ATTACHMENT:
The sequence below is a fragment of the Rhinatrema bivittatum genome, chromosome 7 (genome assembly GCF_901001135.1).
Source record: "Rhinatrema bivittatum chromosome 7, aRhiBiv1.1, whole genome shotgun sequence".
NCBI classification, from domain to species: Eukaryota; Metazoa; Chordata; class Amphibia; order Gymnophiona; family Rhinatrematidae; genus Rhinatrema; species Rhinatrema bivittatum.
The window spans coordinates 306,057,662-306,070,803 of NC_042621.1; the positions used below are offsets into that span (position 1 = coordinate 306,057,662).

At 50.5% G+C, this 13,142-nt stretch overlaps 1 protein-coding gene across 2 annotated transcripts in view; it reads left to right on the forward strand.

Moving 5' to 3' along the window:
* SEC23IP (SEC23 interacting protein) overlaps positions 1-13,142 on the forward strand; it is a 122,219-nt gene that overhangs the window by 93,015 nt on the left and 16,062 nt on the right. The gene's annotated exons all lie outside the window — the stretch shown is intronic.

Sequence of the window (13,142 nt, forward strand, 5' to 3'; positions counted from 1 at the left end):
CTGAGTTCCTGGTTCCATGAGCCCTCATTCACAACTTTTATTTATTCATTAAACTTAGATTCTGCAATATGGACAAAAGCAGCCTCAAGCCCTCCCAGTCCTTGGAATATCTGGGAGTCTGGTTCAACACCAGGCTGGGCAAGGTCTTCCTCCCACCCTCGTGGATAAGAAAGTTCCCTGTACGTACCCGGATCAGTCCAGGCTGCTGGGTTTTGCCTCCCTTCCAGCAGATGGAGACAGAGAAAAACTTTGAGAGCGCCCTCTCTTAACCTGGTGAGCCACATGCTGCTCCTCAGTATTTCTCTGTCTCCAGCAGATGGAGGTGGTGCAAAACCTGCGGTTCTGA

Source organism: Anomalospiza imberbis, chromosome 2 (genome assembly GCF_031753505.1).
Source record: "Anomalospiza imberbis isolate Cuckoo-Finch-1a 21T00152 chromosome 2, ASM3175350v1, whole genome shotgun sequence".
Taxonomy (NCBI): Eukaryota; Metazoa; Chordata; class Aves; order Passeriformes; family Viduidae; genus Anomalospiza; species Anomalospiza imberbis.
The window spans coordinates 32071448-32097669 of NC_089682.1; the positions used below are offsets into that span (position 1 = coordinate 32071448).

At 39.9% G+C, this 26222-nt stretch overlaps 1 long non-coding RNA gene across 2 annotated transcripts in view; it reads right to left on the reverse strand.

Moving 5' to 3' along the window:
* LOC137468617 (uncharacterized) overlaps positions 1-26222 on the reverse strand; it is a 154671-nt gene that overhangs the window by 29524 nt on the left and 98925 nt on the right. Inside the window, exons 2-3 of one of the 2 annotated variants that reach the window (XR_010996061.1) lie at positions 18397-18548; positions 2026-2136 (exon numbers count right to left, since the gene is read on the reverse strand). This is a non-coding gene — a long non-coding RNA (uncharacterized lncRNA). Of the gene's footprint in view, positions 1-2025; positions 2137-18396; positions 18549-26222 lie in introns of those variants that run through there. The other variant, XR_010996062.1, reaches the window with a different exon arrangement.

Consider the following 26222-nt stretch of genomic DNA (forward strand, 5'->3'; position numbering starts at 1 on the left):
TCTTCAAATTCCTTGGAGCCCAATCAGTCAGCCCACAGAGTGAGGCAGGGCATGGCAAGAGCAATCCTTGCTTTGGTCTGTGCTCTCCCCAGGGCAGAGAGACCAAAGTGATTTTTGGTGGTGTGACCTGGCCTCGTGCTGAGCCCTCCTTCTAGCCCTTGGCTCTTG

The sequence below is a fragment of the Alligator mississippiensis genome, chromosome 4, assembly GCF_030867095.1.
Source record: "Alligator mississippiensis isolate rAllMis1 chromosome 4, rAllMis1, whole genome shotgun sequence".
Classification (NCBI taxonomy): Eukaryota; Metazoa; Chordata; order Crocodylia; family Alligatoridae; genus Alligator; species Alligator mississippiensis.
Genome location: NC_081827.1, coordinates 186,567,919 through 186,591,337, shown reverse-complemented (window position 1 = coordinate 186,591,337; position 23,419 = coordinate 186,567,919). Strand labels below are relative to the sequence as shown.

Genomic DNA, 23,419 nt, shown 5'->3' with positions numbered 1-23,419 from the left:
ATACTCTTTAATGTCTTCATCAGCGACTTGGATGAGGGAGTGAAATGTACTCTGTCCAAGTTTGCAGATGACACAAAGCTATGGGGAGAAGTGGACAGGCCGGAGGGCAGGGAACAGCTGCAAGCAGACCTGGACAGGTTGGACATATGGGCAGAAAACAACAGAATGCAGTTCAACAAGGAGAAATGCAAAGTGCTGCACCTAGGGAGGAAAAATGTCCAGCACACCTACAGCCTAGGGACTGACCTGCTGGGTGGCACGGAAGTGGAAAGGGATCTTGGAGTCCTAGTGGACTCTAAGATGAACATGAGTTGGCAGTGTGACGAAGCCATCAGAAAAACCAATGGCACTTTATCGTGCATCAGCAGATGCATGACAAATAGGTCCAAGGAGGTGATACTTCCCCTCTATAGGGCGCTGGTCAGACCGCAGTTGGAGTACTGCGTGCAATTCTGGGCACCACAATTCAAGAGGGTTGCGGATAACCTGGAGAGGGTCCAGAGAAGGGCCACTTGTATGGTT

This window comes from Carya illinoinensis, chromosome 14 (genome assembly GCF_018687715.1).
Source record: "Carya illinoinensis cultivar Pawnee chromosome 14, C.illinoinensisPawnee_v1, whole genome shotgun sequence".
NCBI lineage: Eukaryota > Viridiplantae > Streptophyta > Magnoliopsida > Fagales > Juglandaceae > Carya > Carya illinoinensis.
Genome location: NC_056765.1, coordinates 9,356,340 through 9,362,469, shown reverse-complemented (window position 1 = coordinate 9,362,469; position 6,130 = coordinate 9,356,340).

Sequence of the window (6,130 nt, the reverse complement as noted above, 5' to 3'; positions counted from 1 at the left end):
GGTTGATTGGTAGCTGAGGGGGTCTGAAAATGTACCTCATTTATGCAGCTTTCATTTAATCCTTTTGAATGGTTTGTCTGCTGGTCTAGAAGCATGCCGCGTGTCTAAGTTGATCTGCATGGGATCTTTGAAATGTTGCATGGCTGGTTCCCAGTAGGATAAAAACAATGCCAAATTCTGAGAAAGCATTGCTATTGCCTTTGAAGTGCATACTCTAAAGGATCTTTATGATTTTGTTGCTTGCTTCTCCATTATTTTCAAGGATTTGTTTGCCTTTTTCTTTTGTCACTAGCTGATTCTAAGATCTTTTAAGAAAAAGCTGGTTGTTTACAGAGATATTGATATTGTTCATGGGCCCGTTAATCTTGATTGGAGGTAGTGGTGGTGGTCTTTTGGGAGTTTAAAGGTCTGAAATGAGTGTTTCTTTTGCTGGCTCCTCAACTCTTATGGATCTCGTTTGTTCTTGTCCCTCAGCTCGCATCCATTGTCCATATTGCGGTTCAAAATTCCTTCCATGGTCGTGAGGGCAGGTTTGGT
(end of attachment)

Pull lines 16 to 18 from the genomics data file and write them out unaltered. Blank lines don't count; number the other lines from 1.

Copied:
* LOC137468617 (uncharacterized) overlaps positions 1-26222 on the reverse strand; it is a 154671-nt gene that overhangs the window by 29524 nt on the left and 98925 nt on the right. Inside the window, exons 2-3 of one of the 2 annotated variants that reach the window (XR_010996061.1) lie at positions 18397-18548; positions 2026-2136 (exon numbers count right to left, since the gene is read on the reverse strand). This is a non-coding gene — a long non-coding RNA (uncharacterized lncRNA). Of the gene's footprint in view, positions 1-2025; positions 2137-18396; positions 18549-26222 lie in introns of those variants that run through there. The other variant, XR_010996062.1, reaches the window with a different exon arrangement.

Consider the following 26222-nt stretch of genomic DNA (forward strand, 5'->3'; position numbering starts at 1 on the left):
TCTTCAAATTCCTTGGAGCCCAATCAGTCAGCCCACAGAGTGAGGCAGGGCATGGCAAGAGCAATCCTTGCTTTGGTCTGTGCTCTCCCCAGGGCAGAGAGACCAAAGTGATTTTTGGTGGTGTGACCTGGCCTCGTGCTGAGCCCTCCTTCTAGCCCTTGGCTCTTG